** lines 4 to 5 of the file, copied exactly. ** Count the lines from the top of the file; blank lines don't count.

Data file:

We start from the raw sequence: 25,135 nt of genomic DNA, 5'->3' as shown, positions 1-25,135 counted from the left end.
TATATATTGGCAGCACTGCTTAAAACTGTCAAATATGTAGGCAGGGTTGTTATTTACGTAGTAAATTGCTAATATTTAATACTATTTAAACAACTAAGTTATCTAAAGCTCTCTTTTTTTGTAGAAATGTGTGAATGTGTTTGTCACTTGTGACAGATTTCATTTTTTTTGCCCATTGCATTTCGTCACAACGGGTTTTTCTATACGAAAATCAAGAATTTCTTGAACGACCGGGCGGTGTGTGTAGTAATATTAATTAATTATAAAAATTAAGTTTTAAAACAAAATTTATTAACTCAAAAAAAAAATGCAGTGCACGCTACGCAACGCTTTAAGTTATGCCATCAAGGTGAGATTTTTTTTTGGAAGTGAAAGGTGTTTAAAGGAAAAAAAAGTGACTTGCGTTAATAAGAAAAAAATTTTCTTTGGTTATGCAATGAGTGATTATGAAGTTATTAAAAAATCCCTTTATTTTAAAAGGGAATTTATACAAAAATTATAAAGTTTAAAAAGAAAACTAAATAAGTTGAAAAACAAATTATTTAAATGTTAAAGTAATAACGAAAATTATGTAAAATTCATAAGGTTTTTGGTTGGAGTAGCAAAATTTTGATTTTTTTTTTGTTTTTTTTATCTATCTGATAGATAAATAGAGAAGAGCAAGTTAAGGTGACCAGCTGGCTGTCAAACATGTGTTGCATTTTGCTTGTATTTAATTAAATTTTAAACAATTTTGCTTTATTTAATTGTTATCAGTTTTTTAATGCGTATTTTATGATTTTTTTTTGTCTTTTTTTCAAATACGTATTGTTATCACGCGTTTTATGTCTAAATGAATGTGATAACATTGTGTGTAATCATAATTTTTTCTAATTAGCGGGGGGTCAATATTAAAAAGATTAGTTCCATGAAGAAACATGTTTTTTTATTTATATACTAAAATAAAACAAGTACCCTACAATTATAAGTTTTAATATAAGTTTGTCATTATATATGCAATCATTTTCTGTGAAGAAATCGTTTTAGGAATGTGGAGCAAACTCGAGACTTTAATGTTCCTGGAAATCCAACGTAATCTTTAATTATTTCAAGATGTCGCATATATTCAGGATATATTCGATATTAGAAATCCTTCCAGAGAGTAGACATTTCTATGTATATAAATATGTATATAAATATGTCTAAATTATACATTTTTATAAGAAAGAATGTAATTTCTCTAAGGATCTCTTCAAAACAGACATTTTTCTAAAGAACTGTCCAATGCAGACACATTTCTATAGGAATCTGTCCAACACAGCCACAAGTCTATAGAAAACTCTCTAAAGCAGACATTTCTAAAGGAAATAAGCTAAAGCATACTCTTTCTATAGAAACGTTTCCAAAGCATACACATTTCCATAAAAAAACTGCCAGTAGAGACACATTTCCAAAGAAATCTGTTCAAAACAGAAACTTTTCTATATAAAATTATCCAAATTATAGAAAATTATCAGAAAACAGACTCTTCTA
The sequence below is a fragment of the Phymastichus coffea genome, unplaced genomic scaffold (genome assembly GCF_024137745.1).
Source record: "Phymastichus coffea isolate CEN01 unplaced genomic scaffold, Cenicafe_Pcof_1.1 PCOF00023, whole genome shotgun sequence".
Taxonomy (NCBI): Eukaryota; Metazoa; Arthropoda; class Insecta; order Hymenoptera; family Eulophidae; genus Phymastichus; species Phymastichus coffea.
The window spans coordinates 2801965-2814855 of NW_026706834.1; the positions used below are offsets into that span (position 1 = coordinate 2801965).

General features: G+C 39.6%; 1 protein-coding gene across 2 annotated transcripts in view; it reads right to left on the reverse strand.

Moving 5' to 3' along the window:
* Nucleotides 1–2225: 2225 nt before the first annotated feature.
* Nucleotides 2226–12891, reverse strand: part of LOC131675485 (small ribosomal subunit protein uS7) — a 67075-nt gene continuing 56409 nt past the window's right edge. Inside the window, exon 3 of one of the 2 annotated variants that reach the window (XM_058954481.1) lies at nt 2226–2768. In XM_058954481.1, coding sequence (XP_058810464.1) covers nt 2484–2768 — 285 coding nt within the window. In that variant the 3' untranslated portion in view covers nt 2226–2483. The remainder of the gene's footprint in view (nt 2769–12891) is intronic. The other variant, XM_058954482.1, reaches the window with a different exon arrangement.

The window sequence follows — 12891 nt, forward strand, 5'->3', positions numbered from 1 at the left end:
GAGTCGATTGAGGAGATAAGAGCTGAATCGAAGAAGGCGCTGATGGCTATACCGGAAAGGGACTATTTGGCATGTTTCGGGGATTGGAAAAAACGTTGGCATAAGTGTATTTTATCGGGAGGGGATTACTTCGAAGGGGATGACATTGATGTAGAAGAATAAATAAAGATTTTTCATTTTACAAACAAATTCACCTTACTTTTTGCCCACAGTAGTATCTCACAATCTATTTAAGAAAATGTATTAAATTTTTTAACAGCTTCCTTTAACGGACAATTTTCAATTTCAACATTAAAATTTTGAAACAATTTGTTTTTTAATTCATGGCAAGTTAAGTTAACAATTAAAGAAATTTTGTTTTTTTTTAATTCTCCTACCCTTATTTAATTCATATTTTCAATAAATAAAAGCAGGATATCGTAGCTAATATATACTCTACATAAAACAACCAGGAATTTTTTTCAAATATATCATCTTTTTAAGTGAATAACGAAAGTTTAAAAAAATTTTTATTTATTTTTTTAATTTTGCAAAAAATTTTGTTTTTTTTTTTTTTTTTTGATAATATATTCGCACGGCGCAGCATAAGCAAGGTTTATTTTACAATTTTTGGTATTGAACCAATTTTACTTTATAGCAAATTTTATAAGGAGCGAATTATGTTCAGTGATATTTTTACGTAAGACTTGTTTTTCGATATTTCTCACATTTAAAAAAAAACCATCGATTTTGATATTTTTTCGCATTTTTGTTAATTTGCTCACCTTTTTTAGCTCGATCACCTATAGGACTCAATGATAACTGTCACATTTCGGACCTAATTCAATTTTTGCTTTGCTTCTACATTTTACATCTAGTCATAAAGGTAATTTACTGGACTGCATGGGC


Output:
Source record: "Phymastichus coffea isolate CEN01 unplaced genomic scaffold, Cenicafe_Pcof_1.1 PCOF00023, whole genome shotgun sequence".
Taxonomy (NCBI): Eukaryota; Metazoa; Arthropoda; class Insecta; order Hymenoptera; family Eulophidae; genus Phymastichus; species Phymastichus coffea.